Our dedication to empathize with the sufferings of the oppressed and contribute to their upliftment originates from the call we have received from Jesus Christ to follow Him. This commitment entails a profound connection with God, an understanding of His plan for the world, and a vision of the new heaven and the new earth attained through contemplation and prayer. Our unity with God compels us to engage in the struggles of the marginalized, as our faith teaches us that God resides among the poor.

We become engaged in God’s mission of salvation only by participating in the struggles of the poor and oppressed. This understanding of our commitment arises from the spirituality imparted to us by our Foundress, ThatipathriGnanamma, as well as from the vision of our Congregation: “To grow in God-experience in solidarity with the oppressed and contribute towards a just society”.

Spirituality of involvement

For a Sister of St.Anne, spirituality is not just a practice; it is a way of life. She integrates it into every aspect and activity of her life, not confining it to specific times, places, or activities, but embracing all dimensions of her existence. She lives out her spirituality within her community and her mission field, in places of worship as well as in her ministries. It is a discipleship akin to that of Jesus, who prayed, preached, and took decisive action. Just as He lived and died for a cause, she is called to do the same. Her entire life is oriented towards such an integrated spirituality.

Our spirituality is oriented towards realizing the Vision of our Congregation in our lives, communities, and missions worldwide. Therefore, ours is a spirituality of engagement. We are disciples of a God who incarnated as a human in Jesus Christ. God became one of us - Emmanuel. He fought against forces that hindered others from living fulfilling lives. He liberated the woman caught in adultery; after curing the lepers, he instructed them to reintegrate into society; he spoke out against oppressive political and religious structures. Jesus promoted a life of abundance. He said, ‘Whoever leaves behind father and mother... will receive a hundredfold’ (Mark 10:29). He transformed water into wine at a wedding in Cana; forgave sinners and urged them to sin no more; healed the sick and lepers, and shared table fellowship with outcasts and despised individuals.

Since spirituality for us is a journey towards the fullness of life (John 10:10), it demands our active involvement in all its dimensions, including social, cultural, religious, and ecological. On one hand, we seek to promote and support whatever contributes to a fuller life; on the other hand, we strive to overcome the obstacles that impede or destroy it.

Our devotional practices

Our devotional practices prepare us to engage with the world, building a new heaven and a new earth with enthusiasm and commitment.

Following in the footsteps of Jesus, we set aside time exclusively for prayer, meditation, and other devotional practices every day, often multiple times a day. The more we immerse ourselves in the struggles against anything that hinders abundant life, the more we strive to spend time alone with God in prayer and contemplation. Prayer is integral to our lives; it supports our ministries, and our prayer deepens our involvement in them. Prayer also challenges us to overcome obstacles to a full life. From this perspective, we infuse new meaning into our spiritual exercises and devotional practices:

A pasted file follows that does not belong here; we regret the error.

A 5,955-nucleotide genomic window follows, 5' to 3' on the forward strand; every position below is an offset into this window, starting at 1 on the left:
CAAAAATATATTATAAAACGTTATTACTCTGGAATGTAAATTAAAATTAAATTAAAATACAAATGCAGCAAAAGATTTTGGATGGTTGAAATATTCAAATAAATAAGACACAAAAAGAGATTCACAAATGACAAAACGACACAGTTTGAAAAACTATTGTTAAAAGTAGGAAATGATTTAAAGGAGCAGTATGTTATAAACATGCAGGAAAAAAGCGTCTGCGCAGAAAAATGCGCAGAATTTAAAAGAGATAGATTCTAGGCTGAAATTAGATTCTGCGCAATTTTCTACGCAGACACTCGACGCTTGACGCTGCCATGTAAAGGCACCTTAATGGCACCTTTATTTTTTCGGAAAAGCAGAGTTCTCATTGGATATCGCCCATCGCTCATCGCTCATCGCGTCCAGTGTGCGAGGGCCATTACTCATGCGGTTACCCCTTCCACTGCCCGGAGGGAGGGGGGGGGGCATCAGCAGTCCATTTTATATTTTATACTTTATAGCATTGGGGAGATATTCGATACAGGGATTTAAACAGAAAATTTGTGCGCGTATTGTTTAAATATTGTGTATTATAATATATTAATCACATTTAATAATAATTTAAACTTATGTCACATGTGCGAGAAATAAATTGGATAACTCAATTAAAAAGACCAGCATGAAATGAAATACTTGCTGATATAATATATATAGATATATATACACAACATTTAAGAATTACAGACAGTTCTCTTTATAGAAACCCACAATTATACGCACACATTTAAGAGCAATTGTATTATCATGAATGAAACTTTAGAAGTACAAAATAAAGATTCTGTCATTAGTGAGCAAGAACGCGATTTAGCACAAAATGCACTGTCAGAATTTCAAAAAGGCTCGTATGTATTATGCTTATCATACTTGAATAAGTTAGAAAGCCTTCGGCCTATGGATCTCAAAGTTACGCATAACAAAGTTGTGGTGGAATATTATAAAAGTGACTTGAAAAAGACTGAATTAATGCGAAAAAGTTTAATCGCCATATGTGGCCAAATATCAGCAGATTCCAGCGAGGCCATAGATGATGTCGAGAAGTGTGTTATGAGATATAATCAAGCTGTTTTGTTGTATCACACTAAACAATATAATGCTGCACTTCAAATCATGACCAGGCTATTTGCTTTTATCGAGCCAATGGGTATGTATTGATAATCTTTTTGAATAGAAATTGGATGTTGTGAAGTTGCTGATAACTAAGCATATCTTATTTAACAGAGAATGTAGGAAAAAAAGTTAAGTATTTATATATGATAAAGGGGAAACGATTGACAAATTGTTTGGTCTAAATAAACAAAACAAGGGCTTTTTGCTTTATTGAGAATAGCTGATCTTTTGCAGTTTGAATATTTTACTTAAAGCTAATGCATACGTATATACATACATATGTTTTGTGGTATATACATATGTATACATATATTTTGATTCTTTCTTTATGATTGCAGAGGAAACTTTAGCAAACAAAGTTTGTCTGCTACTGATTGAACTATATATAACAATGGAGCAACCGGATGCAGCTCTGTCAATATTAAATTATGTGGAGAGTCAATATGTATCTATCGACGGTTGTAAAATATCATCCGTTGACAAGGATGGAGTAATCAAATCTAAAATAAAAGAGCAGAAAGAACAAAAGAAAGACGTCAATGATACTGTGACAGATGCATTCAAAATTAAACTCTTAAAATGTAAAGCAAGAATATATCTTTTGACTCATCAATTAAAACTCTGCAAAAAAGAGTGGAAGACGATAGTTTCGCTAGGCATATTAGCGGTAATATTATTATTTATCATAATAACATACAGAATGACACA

• The Eucharistic celebration commemorates the passion, death, and resurrection of Jesus, providing us with an opportunity to bring to the altar the struggles, successes, and failures of our ministries as we strive to promote abundant life.
  • The recitation of the Church’s prayers reminds us of the importance of regularly lifting our hearts to God along with the entire community of believers, namely the people of God. Their concerns and aspirations become our own.
  • Monthly recollections and annual retreats serve as our desert experiences, akin to those of Jesus. They enable us to retreat to a solitary place with Jesus, learning from his teachings and examples to renew our commitment and deepen our faith.
  • The celebration of the sacrament of Reconciliation offers us an experience of God's compassion and mercy. It aids in removing feelings of hatred and empowers us to forgive others, including those who perpetrate injustice and oppression.
  • The lives and experiences of the poor offer both joyful and sorrowful events for our meditation as we recite the rosary. Through them, we discern the patterns of human predicaments, God's involvement, and the humanizing responses, mirroring the experiences of Mary and Jesus, who were also poor in the eyes of Yahweh.
  • Moments of meditative silence are integrated into our daily routine, nurturing, deepening, and personalizing our prayer and self-reflection.
  • We enrich ourselves with truth and deepen our faith by reading the Word of God daily.
  • We observe days of silence to engage in deeper introspection and commune with the Lord, who speaks profoundly in silence.
  • We reserve the final moments of the day for self-examination, offering us a clearer insight into our religious life and our commitment to ministry. It serves as a time for accepting truths about ourselves and purifying our motivations.
  • We practice fasting as a means to heighten spiritual awareness.